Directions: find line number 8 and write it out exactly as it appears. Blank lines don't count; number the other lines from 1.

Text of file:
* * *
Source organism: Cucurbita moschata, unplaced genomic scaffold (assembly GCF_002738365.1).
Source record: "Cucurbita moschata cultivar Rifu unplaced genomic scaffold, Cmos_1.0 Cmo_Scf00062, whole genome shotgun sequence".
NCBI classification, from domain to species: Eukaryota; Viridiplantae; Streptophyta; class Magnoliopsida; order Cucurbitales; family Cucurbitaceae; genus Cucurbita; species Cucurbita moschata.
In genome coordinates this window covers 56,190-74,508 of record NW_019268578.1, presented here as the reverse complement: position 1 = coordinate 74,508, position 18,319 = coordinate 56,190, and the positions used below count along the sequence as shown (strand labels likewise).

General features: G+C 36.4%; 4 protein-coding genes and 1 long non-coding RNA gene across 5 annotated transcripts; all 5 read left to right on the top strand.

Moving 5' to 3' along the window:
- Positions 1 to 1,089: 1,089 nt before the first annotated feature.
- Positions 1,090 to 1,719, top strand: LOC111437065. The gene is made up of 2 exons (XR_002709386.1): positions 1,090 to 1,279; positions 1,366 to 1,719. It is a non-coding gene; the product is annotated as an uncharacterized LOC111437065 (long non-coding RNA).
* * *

- Positions 1,090 to 1,719, top strand: LOC111437065. The gene is made up of 2 exons (XR_002709386.1): positions 1,090 to 1,279; positions 1,366 to 1,719. It is a non-coding gene; the product is annotated as an uncharacterized LOC111437065 (long non-coding RNA).